Canada’s municipal water systems are facing challenges that will only intensify as systems age, populations grow, regulatory requirements become more stringent and the effects of climate change overburden stormwater systems.

The general public appears to be unaware of the gravity of the situation. A March 2013 Canadian Water Attitudes Study from RBC showed 78% of Canadians believe their municipality’s water infrastructure is in good condition and does not require investment in upkeep. Yet the Federation of Canadian Municipalities estimates the cost for replacing drinking water, wastewater and stormwater infrastructures in fair or very poor condition will reach $80billion or beyond.

“In most cities across Canada, infrastructure is crumbling and in urgent need of replacement or repair,” says Bob Sandford, chair of the Canadian Partnership Initiative in support of the United Nations’ Water for Life Decade in Canmore.

Many of the water systems in major cities across the country date back a century or more. A good portion of more modern infrastructures were built in the post-Second World War era and are in need of upgrades or replacement.

Canadian consumers’ wasteful water usage habits are another factor compounding the problem, he says. “Wasteful water use has become a social norm in Canada. But there’s an enormous cost to supporting that norm.”

What is needed today, experts say, is a combination of planning, fiscal management and conservation innovation so communities can sustain healthy water supplies at a manageable cost.

Part of the planning involves getting a clear picture of what lies below ground, says M. Saeed Mirza, professor emeritus of civil engineering and applied mechanics at McGill University in Montreal. “Prior to 1995, very few municipalities knew what they had underground and were managing by the seat of their pants. A number have done surveys in recent years and know exactly what they have and the condition it’s in, so management can be much more scientific and optimal with limited resources.”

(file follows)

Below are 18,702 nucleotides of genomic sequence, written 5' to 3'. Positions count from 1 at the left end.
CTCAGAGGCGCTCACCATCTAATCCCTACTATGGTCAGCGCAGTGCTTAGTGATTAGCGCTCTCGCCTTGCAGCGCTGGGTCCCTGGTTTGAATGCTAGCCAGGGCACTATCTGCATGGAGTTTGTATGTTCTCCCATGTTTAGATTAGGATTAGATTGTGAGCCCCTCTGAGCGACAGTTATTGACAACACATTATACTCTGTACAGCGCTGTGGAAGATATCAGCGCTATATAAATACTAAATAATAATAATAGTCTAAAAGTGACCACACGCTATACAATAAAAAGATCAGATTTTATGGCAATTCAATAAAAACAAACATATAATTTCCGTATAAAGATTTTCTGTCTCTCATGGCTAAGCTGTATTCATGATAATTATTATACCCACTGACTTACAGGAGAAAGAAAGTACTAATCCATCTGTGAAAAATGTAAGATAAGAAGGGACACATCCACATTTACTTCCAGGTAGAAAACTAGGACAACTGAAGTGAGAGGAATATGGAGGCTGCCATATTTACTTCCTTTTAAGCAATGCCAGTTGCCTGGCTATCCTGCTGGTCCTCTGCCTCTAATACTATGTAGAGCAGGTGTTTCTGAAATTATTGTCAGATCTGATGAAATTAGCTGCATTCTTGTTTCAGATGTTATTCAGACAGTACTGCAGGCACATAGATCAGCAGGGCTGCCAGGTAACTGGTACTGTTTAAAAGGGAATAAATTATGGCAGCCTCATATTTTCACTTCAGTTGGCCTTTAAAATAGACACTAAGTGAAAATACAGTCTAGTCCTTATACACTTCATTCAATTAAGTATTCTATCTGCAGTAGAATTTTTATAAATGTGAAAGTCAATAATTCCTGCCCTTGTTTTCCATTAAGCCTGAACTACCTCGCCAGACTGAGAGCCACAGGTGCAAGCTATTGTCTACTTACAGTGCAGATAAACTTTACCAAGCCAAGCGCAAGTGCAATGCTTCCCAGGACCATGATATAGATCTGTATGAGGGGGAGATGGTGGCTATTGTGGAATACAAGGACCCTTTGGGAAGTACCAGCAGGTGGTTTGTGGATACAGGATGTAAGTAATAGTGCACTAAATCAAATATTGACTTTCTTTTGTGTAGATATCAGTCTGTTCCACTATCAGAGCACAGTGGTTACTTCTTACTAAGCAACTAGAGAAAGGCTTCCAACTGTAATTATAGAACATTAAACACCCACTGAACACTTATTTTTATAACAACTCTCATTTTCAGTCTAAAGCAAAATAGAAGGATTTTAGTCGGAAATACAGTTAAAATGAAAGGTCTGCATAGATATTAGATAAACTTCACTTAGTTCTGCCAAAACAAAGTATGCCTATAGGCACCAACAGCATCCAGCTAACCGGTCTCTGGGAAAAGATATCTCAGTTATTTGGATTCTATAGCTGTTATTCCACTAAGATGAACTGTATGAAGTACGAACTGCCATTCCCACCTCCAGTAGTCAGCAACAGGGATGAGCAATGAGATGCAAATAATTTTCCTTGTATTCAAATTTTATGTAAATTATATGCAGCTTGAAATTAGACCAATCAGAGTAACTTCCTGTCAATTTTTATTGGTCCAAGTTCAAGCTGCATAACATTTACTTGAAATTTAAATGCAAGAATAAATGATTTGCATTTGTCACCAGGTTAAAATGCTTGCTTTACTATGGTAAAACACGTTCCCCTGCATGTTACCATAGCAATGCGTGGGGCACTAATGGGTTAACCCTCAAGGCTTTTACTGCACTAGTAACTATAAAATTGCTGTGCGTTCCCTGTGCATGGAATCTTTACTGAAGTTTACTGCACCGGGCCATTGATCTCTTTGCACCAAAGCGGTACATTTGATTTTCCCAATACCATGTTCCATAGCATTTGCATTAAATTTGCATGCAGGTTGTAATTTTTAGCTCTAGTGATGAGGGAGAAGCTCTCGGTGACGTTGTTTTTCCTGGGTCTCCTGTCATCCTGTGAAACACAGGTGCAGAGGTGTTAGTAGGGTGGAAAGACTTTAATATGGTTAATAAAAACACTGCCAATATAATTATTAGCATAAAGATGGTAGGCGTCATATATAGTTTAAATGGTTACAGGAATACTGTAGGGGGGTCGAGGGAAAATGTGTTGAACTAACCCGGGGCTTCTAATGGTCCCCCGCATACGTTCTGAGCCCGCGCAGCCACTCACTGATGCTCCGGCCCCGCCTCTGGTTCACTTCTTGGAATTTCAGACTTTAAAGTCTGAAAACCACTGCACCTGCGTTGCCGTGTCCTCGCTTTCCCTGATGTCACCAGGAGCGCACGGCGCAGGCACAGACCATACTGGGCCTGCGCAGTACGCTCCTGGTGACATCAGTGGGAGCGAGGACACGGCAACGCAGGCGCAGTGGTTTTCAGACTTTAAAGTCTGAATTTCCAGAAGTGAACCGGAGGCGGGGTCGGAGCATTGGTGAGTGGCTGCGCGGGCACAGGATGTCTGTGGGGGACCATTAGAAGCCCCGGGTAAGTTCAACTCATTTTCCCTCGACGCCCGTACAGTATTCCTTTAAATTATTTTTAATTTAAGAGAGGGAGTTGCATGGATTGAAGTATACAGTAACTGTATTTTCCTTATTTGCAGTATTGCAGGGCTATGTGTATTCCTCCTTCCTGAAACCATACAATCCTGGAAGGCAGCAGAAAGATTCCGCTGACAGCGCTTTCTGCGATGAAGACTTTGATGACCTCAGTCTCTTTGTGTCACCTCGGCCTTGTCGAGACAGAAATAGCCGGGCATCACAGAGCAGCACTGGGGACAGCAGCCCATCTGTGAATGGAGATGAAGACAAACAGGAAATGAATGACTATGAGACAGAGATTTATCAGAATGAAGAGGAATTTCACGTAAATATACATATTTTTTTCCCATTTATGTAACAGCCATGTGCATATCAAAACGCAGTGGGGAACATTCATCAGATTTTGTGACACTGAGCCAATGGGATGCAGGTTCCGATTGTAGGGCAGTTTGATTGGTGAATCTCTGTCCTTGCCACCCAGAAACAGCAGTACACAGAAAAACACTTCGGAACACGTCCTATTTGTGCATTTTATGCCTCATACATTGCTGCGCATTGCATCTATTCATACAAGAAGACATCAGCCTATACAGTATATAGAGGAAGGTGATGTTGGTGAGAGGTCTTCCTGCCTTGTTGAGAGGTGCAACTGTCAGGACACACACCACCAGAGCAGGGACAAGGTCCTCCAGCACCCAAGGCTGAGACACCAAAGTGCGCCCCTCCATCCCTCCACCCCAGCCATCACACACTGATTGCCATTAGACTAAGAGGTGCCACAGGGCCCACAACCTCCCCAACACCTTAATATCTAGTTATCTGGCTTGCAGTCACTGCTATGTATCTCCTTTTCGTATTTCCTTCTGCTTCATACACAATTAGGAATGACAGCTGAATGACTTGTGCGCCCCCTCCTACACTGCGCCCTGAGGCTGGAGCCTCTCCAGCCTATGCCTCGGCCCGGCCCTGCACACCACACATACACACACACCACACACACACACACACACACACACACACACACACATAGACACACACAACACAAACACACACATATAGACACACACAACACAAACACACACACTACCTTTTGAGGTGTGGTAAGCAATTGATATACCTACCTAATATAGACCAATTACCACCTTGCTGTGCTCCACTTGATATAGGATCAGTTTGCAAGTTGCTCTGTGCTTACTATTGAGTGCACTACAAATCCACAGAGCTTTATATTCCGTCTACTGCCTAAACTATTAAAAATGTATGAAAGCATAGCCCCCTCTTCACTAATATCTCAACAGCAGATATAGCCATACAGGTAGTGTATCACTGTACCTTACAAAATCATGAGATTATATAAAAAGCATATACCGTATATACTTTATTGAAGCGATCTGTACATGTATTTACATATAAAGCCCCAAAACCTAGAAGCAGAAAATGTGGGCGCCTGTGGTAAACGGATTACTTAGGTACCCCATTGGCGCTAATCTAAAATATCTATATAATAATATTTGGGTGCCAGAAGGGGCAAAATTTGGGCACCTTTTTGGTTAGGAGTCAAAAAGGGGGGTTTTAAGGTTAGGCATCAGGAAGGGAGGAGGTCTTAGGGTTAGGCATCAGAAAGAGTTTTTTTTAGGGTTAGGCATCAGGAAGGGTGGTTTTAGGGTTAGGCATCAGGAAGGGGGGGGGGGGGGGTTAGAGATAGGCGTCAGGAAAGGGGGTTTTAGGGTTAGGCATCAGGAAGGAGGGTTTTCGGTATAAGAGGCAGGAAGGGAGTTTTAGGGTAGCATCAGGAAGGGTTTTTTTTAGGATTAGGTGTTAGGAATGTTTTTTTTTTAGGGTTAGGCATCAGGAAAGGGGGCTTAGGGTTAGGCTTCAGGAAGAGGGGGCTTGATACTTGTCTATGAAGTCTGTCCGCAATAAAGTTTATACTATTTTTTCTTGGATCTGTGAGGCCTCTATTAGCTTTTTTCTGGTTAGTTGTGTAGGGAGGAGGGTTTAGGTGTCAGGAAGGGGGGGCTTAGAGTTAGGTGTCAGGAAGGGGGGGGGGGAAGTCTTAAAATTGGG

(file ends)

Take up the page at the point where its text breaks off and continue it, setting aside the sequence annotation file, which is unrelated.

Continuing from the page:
Toronto has done the math based on the assets it has in place today, says Lou Di Gironimo, general manager of Toronto Water. He estimates that the city’s backlog for repairs is sitting at about $1.5billion, two-thirds of which is attributed to the underground infrastructure. The total asset value (i.e. replacement value) of the entire system is $28billion.

“The good news is, the backlog in 2005 was actually $1.8billion,” he says. “At that point we weren’t spending enough to deal with aging assets. Council embarked in a long-term term financing strategy of 9% rate increases for nine years in a row, which allowed us to reverse the backlog trend by 2009 to the point where we have reduced it by $300million.”

Despite appearances, Canada is not immune to water shortages, Mr. Sandford says. “A recent U.S. study projected certain regions will face water scarcity by 2050. We will see that in the Prairies here if farms and cities do not take advantage of water conservation activities.”